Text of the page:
While Rogues represents 15 years of magazine writing, it’s Keefe’s relatively recent work that launched him to a level of success few journalists ever reach. Say Nothing was a New York Times best-seller and optioned as a limited series on FX. In the spring of 2020, as the U.S. went into lockdown, Keefe released Wind of Change, an eight-episode podcast in which he investigated the mysterious origins of the Cold War–era anthem of the same name by glam-metal band the Scorpions. It was picked up by Hulu. A year later, Keefe published Empire of Pain, which also quickly became a New York Times best-seller.

At 46, Keefe is tall and lean with a sharp nose and a trimmed thicket of salt-and-pepper hair. He’s painstakingly affable — a manner that surely serves him well as a reporter. We’re eating chicken sandwiches from a trendy Indian restaurant Keefe was eager to try. A self-described “dedicated eater,” he doesn’t have much time to explore the city’s culinary delights these days thanks to two young sons, work, and the promotional obligations that come with literary fame. He has just come from a podcast interview about Empire of Pain and, in 48 hours, he’ll be on a plane to the Maldives for the Jaipur Literature Festival, which is being held at a five-star resort there. His books have earned Keefe awards, a spot on late-night TV couches, shout-outs from A-list celebrities, and the chance to testify before Congress. I’ve heard that he no longer fields blurb requests from fellow authors, because there are simply too many.

“It’s ridiculous,” he says of the Maldives trip. “Next month, I’m going to Ireland and doing a bunch of speaking. I could never have imagined, until a few years ago, saying no to that kind of opportunity. But I’ve had to start saying no to stuff, because the last thing I want to do is keep running a victory lap for work that came out over a year ago.”

Keefe grew up in Dorchester, Massachusetts, the son of an urban planner and a professor of philosophy. After undergrad at Columbia, Keefe went to Cambridge and the London School of Economics. Even as he was collecting master’s degrees unrelated to journalism, Keefe always knew where he wanted to end up.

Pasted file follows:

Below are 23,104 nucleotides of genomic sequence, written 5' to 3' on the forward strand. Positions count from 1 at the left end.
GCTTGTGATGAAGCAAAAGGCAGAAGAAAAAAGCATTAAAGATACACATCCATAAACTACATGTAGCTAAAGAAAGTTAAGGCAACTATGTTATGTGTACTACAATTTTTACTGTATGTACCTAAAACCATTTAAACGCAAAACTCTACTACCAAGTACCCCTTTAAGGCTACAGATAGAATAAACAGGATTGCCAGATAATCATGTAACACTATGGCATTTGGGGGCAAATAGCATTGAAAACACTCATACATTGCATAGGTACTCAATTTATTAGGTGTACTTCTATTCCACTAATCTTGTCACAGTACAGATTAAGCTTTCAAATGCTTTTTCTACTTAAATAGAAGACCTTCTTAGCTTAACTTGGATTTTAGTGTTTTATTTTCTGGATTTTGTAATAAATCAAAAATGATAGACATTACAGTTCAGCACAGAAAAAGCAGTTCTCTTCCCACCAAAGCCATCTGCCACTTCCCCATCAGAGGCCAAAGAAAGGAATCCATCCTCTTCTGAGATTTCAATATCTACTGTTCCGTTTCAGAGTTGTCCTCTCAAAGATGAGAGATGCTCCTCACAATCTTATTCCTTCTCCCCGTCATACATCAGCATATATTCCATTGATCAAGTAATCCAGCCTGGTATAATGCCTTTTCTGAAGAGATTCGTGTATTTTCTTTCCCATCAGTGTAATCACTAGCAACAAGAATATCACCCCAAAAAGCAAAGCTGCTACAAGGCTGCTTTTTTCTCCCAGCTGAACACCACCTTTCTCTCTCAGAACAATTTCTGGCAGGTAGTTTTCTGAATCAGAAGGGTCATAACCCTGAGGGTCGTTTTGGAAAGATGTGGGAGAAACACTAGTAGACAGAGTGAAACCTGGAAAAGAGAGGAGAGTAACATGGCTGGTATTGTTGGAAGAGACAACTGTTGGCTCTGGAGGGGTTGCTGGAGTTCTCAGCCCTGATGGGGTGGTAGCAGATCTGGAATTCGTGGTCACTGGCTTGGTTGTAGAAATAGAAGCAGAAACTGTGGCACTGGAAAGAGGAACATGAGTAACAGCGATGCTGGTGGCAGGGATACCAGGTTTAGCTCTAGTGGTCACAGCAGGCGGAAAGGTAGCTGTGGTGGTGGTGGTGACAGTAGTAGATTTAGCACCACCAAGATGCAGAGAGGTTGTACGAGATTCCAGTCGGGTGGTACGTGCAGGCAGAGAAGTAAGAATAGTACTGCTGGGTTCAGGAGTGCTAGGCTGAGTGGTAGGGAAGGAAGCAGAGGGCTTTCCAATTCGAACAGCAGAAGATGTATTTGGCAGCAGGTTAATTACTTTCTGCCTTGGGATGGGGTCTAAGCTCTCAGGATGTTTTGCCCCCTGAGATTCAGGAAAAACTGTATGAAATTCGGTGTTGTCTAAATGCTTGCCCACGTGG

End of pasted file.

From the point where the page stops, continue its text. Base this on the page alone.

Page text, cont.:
“Working at The New Yorker was always his dream job,” says Gudzowska, who also studied at Cambridge and LSE. “I found this incredibly pretentious when I met him, but we were living in the U.K. together and he’d find the newsstands that got The New Yorker earlier than the other newsstands and insist on going there as soon as the issue came out.”

After England, Keefe and Gudzowska enrolled at Yale Law School, where Keefe took a year off to write his first book, Chatter, about the U.S.-eavesdropping-surveillance network. In 2006, the same year Chatter was published, Keefe sold his first story to The New Yorker, about Sister Ping, a prolific human smuggler in Chinatown, which Keefe would expand into his second book, The Snakehead.

“He sent in a pitch, and it was so strong that I immediately agreed to work with him,” said Zalewski. “What was clear was that he could see that it was a crime operation, but that he was most interested in the complex motivations that had led her to embark on this endeavor to both help and exploit her community. It was that awareness of the double edge that caught my eye.”

If there is a cinematic quality to Keefe’s work, that’s because he plainly admits to drawing inspiration from the structure, pacing, and reveals in movies. When Keefe flew to Paris to interview an HSBC computer technician he’d pitched to his editors as “the Edward Snowden of Swiss banking,” he quickly realized he was sitting across from a compulsive liar. At first, Keefe thought he needed to scuttle the story, because he couldn’t build a feature around such an unreliable subject. Then he remembered The Informant!, a 2009 Matt Damon film about a disastrous FBI source, and it inspired him to lean into the unreliability of his subject. While trying to make it as a magazine writer, Keefe briefly worked as a Hollywood screenwriter, adapting a Jo Nesbø novel for Channing Tatum and writing a script about Somali pirates for Jerry Bruckheimer. (“It is a mercy to the world that that didn’t get made and Captain Phillips did,” he says.)

Back at Tompkins Square Park, Keefe is finishing the last few bites of his sandwich before getting back to work on a story about a CIA hacker on trial for allegedly leaking a massive cache of files to WikiLeaks. Before leaving, I ask whether he regrets any part of his interviews with Bishop’s parents. “I wouldn’t change a thing,” he says. “It’s a thing that I wrestle with not so much ethically but emotionally. It’s the Janet Malcolm thing, right? When you sit down to write, if you are pulling punches on behalf of the people you’re writing about, you’re not doing your job. There may be a necessary and inescapable cruelty in that. Which emotionally is hard for me but, professionally, I feel fine with.”

Patrick Radden Keefe Is One of the Good Guys